Although the trial justice did not comment on the evidence in her decision, it is evident from a reading of the transcript of the hearing on defendant's motion that she passed on the weight and credibility of the evidence. This the Superior Court cannot do in passing on a Rule 56 motion for summary judgment; nor can it determine issues of fact. It can only determine whether there are any issues of fact to be resolved. If there are no issues of fact to be resolved it must grant the motion for summary judgment; on the contrary, if it finds that there are issues of fact, that is genuine issues of fact, then the Superior Court must deny the motion. As the court said in Warren Education Ass'n v. Lapan, supra at 168-69, 235 A.2d at 869-70:

"When a motion is converted under rule 12(b) into one for summary judgment, there is a significant and noteworthy change in the issue presented to the court. No longer is the inquiry of the court focused on a determination of the sufficiency of the complaint to set forth a valid claim for relief, as would be the situation under rule 12(b), but instead a decision must be made, after a review of the entire record, on whether there exists a factual issue contested by the parties, and, in the absence of which, whether as a matter of law one party is entitled to a judgment. "On a hearing on a motion under either rule 12(b) or rule 56, it is not the office of the trial justice to determine any issues of fact. In such cases, all favorable inferences which can be drawn from matters properly before the court accrue to the benefit of the party against whom the motion is made. Thus the pleadings under rule 12(b) and the entire record under rule 56 are scrutinized closely by the court in determining whether the movant has met his burden successfully; and correspondingly all pleadings and evidentiary documents filed by the non-moving party are viewed indulgently by the court. 6 Moore, Federal Practice (2d ed.), ΒΆ 56.15, p. 2281. The record in the instant appeal discloses that the above procedure was not adhered to by the trial justice."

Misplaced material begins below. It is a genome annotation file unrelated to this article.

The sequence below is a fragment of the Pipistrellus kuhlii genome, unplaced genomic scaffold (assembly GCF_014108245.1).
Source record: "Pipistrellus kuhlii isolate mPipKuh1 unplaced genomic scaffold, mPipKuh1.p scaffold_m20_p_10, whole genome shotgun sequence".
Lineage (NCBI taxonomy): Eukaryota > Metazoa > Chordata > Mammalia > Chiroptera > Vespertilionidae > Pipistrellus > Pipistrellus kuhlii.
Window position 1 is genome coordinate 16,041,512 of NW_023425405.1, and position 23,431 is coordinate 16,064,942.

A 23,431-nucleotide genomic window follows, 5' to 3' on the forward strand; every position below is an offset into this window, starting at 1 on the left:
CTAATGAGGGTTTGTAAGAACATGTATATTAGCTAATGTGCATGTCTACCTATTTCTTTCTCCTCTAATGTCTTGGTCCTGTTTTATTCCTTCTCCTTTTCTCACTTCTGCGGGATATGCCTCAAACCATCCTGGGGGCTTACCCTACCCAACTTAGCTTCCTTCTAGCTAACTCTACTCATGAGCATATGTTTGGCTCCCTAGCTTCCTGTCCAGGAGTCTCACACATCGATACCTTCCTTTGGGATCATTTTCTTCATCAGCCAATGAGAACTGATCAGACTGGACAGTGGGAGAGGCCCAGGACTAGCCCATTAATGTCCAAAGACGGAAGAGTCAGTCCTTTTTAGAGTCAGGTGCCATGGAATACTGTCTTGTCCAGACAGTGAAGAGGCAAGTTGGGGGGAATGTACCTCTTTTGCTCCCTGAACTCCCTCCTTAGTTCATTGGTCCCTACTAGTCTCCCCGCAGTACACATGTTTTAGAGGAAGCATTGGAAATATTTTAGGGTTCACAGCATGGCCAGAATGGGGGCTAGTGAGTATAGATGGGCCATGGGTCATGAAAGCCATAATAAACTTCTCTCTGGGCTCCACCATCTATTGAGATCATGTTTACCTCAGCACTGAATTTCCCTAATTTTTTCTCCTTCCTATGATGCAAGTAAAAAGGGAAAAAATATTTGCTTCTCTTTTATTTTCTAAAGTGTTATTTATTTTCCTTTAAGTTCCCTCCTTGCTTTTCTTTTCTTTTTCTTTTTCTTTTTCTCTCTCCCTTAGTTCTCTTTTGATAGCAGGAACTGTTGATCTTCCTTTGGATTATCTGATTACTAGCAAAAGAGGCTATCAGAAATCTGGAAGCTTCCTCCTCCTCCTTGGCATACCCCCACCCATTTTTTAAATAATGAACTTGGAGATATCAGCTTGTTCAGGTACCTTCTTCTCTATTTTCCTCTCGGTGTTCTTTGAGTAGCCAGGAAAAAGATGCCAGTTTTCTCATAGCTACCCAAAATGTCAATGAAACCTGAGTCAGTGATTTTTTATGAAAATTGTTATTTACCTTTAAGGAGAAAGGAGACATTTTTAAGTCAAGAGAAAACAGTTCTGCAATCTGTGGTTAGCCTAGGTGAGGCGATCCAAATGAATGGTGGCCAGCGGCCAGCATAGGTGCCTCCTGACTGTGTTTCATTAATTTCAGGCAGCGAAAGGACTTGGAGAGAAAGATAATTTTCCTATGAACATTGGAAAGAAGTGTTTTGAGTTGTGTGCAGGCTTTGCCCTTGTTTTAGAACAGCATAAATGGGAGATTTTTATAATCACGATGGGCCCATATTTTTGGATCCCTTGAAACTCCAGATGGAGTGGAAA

On this record we hold that the trial justice's failure to treat the defendant's motion as one for summary judgment is reversible error.

The plaintiffs' appeal is sustained, the order entered in the Superior Court is reversed and the case is remitted to the Superior Court for further proceedings.


[1] Rule 12(b) (6) in pertinent part reads as follows:

"(b) * * * Every defense, in law or fact, to a claim for relief in any pleading, whether claim, counterclaim, cross-claim, or third-party claim, shall be asserted in the responsive pleading thereto if one is required, except that the following defenses may at the option of the pleader be made by motion: * * * (6) failure to state a claim upon which relief can be granted * * *."

[2] The decision reads as follows:

"The [c]ourt has examined the pleadings and held an evidentiary hearing in connection with the motion to dismiss. An examination of the cases with reference to the Rules, the pleadings and the evidence adduced, convinces this [c]ourt that the motion to dismiss be granted and such entry is made in connection with the above entitled case."